I Hadn't Intended to See the Peter Paul Rubens Exhibit

I hadn't intended to see the Peter Paul Rubens exhibit, but I did want to see Charles Hobson's book art show, and possibly the French print collection, so a friend and I made the trek out to the Legion of Honor. My friend did want to see the special Rubens exhibit, and we were there early on a Sunday, and it wasn't crowded, so we took a look. I'm not much interested in Rubens, the 17th century, or huge oil paintings, but I also didn't know much about him. In the often-quoted line 56 in the poem "A Servant to Servant" by Robert Frost, "He says the best way out is always through." And so I would go through, even though the paintings initially repelled me.

Confronted first with two massive biblical paintings, I was struck by the crowded canvases, the number of muscular bodies that populated them. For "Daniel in the Lion's Den" how did he get access to all those lions? They are beautiful lions. My friend remarked that the story was always one that intrigued her, probably a result of Sunday school storytelling when she was a child. In the painting of an angel with Lot and his family I noticed that the angel gripping Lot's elbow didn't really seem to have a grip at all. In fact, in many of the paintings, the figures, although overlapping, felt isolated, like collage cutouts. The combined work of his assistants? Each having a specialty: skin, arms, muscles, drapery, fur? This floatiness added to the eerie quality of the work.

So many people! He must have been a social dude, which in fact, he was. There are only a few portraits that were not commissioned, and they were of his family. I was particularly intrigued by the portrait of his wife. She seems amused, a little wary, smart, and pretty. He appeared to capture her personality, as he seemed to do with all the other figures.

A relief, and quite a contrast to the bustling scenes, was the lone "Angel" (1610-1611) on a "modern support transferred from wood panel" that was "originally installed atop the massive winged triptych that housed Rubens's altarpiece The Raising of the Cross." The wall text also explains that Rubens painted this figure himself, which suggests any number of assistants elsewhere.

She? He? A very muscular angel. Various texts mention "gender-bending" but I am not sure if this is just an overlay of today's culture onto Rubens and his time or not.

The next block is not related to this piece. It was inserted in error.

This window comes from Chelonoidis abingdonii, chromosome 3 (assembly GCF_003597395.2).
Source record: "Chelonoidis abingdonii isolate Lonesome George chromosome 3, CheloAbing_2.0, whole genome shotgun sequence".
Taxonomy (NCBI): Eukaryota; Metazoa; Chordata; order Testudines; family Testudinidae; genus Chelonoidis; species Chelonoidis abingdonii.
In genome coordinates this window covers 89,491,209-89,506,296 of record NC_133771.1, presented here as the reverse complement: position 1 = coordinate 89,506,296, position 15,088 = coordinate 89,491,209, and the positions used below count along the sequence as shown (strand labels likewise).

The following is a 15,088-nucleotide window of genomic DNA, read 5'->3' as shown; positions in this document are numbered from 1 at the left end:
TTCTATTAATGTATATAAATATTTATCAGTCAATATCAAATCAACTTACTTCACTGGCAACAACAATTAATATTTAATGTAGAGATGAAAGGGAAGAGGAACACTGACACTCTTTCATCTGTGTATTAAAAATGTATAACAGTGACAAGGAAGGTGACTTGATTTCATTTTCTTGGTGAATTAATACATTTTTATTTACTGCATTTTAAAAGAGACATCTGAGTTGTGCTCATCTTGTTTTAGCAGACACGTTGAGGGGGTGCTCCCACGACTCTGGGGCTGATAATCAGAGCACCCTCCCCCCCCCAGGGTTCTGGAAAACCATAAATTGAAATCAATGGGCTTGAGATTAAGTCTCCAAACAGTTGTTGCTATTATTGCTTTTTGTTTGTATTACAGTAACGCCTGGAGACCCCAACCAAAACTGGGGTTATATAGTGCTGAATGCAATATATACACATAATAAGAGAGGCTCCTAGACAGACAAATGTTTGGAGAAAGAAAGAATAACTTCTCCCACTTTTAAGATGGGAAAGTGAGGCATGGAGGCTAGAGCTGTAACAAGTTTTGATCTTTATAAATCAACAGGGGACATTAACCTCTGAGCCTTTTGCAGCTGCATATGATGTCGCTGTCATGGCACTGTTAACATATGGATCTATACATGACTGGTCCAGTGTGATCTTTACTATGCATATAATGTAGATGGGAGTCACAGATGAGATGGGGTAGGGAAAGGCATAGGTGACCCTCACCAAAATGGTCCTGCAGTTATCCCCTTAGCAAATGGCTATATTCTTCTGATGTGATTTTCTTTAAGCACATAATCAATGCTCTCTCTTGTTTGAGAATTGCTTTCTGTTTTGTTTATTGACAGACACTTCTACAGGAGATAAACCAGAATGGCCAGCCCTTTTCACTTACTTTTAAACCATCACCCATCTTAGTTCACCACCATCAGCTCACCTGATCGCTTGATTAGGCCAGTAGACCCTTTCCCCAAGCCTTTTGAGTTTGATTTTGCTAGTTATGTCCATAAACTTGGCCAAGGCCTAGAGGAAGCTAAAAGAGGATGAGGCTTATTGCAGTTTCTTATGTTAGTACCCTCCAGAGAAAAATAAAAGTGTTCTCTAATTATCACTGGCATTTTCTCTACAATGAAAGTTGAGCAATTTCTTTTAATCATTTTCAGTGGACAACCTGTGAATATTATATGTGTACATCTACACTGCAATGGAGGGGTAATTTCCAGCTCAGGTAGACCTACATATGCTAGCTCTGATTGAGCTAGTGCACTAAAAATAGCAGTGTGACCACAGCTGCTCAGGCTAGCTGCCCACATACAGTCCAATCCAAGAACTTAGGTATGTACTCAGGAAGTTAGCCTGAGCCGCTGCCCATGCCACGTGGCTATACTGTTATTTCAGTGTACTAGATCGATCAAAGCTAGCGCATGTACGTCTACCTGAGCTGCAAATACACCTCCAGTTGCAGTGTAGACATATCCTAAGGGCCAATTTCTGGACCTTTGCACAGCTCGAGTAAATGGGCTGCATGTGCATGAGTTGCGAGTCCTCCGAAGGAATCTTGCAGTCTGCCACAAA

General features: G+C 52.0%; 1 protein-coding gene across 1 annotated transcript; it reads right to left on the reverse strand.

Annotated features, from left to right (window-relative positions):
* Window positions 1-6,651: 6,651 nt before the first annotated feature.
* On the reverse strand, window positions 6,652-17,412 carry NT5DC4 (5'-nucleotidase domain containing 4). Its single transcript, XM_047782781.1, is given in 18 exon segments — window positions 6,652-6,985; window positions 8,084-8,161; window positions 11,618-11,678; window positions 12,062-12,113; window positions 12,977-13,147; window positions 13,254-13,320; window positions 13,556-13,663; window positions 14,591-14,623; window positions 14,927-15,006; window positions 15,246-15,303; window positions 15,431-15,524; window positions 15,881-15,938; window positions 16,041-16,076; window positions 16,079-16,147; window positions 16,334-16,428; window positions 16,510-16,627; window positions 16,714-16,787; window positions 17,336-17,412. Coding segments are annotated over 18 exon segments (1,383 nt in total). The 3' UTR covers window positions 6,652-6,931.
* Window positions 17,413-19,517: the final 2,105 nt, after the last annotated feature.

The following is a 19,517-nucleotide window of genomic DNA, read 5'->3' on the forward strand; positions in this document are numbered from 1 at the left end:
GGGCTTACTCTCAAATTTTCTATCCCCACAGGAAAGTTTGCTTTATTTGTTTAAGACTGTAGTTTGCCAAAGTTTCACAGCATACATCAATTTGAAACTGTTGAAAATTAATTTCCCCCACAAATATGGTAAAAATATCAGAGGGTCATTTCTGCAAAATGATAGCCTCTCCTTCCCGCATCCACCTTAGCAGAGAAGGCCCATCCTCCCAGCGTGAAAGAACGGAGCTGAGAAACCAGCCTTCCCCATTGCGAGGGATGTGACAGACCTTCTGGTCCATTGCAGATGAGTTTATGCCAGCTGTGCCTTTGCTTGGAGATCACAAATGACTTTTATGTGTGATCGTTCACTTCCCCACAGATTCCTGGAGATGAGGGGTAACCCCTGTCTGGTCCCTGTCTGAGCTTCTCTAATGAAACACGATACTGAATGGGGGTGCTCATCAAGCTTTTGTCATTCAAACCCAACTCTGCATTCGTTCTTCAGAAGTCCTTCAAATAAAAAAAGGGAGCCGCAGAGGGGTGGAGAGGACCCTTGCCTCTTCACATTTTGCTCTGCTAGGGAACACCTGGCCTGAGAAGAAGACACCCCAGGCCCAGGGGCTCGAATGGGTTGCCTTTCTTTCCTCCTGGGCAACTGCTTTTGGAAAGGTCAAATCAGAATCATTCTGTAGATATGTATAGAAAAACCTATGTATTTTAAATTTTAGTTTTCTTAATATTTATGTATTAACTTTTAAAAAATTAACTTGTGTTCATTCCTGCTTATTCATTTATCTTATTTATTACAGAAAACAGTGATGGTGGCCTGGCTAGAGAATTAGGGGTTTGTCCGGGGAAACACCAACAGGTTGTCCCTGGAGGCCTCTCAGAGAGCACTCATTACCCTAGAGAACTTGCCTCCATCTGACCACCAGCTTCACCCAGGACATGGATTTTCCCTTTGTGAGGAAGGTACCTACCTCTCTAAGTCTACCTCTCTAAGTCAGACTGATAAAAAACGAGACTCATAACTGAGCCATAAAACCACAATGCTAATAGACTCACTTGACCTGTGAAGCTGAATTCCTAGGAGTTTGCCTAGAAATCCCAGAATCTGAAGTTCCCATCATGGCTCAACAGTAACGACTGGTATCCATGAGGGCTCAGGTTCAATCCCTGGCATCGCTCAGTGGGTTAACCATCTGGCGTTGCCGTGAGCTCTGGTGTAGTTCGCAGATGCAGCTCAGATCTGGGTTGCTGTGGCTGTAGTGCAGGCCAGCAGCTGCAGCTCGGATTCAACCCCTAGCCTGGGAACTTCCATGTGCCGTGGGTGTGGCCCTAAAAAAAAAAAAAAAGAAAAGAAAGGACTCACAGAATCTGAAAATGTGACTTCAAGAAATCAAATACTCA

The exhibit has so many large works, it was easier to get through them than it usually is in a prominent artist's special exhibition. It also contained some engravings based on some of the paintings. I was pleased to be able to go back and forth between an engraving and a painting to see how it translated. He did not do the engravings; this was left to a specialist. Wall text about the prints explained that Rubens wanted the best engraver, one who could capture his style, rather than a famous or celebrated engraver. And the translation from the enormous scale of colorful oil painting to smaller scale black and white was quite impressive. I only noticed one thing. As a printmaker, I create a drawing, trace it, then flip it so it will come out right-reading. Here, the image is not flipped, it is a mirror image. What is strange is that Rubens's work is so narrative, it would seem important to "read" it from left to right. This changes in the engraving. Sometimes it looks better, sometimes it doesn't make as much sense. Can't ask him, so we won't know. Unless someone has studied this for their thesis somewhere, which is possible.

So, all told, I gained something. I still am not overly fond of the work, but I feel a better understanding of it. And I'm glad I do. In this world where we are currently looking for things we like and things that match our interests, I think it's good to get out of our comfort zone and get "through" something that may initially not attract us. It's a good chance to learn.

Rubens is there until September 8, 2019. Charles Hobson's book art exhibition Small Inventions has been extended to July 14, 2019 (a catalogue is available in the museum store).


I really enjoyed your experience with an artist that was not your fav.
And the added bonus, I further researched Charles Hobson.
I found a great video where he describes three of his artists books.
Thanks for your sharing.
Always something new to learn and experience.
Nancy in Calgary, Canada.
I would suggest reading the story about Daniel and Lot; that may make the paintings more clear to you. Daniel was cast into the den of lions and also a furnace--Lot was guided and reminded not to look back---his wife did and turned into a pillar of salt.

I'm surprised there wasn't a summary of the story in the captions along each painting.

I'm always in awe of these paintings as I always wonder how they managed to paint them--ladders? extre long brushes?

There are some huge canvases at the MFA in Houston Tx and even larger in teh Cy Twombly gallery of the Menil.
Sue Rostron said…
Hi I am a new follower (from Aoteraoa, New Zealand).
This is a great post and encouraged me to get out and visit exhibitions again. Thank you for that.
Alisa said…
Nancy, yes, Charles does some amazing books! I've known him for years and just may do a blog post about him.

sylviaweir: Thanks for writing. I'm familiar with the stories Rubens paints, that wasn't really the issue for me. I'm just not crazy about the painting style, colors, composition…but I appreciate it for what it is now that I've spent some time with it.

Hi Sue, Welcome! Always glad to hear!